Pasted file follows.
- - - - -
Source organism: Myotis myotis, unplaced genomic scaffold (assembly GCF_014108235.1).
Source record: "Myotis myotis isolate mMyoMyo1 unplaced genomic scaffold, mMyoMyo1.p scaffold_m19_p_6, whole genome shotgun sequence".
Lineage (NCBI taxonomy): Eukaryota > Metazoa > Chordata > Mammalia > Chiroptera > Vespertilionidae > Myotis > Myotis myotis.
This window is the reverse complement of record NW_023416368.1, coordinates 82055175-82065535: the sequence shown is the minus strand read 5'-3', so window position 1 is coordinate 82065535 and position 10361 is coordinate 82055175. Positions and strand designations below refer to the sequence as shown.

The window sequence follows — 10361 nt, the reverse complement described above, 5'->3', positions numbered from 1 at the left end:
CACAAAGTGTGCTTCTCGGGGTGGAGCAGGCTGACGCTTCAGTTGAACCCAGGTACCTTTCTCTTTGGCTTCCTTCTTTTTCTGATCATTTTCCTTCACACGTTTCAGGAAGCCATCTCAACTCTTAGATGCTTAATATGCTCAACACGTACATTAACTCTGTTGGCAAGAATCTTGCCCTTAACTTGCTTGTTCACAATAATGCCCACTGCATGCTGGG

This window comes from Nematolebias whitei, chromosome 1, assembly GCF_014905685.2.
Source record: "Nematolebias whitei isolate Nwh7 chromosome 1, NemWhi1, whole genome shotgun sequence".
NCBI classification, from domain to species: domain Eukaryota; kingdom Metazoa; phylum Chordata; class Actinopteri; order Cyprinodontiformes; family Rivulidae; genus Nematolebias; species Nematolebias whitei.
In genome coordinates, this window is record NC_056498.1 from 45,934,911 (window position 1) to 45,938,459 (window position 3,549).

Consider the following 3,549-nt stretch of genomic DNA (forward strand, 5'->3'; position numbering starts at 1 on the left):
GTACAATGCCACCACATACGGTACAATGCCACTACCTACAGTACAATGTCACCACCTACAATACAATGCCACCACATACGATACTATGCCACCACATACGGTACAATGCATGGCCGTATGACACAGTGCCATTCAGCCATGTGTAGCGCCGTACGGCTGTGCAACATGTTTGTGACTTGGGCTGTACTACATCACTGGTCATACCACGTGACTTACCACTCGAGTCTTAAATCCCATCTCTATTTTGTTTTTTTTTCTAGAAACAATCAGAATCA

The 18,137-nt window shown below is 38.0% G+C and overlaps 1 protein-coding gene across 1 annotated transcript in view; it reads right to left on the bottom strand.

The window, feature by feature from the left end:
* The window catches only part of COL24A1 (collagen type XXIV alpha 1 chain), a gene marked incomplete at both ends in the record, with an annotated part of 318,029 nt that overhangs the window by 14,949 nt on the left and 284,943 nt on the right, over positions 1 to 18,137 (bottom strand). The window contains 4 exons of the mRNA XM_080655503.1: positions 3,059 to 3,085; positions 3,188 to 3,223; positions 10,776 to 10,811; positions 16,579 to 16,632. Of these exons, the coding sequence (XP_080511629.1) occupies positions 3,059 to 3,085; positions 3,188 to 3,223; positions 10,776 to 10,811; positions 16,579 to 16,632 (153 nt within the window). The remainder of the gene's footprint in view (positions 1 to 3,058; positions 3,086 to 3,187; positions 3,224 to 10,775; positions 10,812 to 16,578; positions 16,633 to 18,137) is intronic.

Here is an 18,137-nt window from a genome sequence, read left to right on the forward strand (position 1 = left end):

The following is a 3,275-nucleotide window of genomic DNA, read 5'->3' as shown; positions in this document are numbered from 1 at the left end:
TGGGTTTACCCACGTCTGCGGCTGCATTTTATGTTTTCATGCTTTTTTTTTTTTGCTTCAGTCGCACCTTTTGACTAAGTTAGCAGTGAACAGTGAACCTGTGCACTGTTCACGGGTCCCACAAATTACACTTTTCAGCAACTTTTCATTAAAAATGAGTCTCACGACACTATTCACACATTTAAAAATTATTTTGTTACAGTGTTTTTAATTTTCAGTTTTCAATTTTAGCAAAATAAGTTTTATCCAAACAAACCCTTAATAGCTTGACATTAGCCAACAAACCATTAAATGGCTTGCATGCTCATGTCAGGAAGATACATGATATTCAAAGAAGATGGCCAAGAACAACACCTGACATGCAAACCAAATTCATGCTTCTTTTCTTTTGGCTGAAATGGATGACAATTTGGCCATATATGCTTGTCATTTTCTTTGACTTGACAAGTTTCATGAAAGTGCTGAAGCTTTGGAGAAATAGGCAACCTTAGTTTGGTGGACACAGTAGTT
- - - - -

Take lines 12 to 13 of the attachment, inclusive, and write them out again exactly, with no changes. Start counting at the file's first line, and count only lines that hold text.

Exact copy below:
GTACAATGCCACCACATACGGTACAATGCCACTACCTACAGTACAATGTCACCACCTACAATACAATGCCACCACATACGATACTATGCCACCACATACGGTACAATGCATGGCCGTATGACACAGTGCCATTCAGCCATGTGTAGCGCCGTACGGCTGTGCAACATGTTTGTGACTTGGGCTGTACTACATCACTGGTCATACCACGTGACTTACCACTCGAGTCTTAAATCCCATCTCTATTTTGTTTTTTTTTCTAGAAACAATCAGAATCA

The 18,137-nt window shown below is 38.0% G+C and overlaps 1 protein-coding gene across 1 annotated transcript in view; it reads right to left on the bottom strand.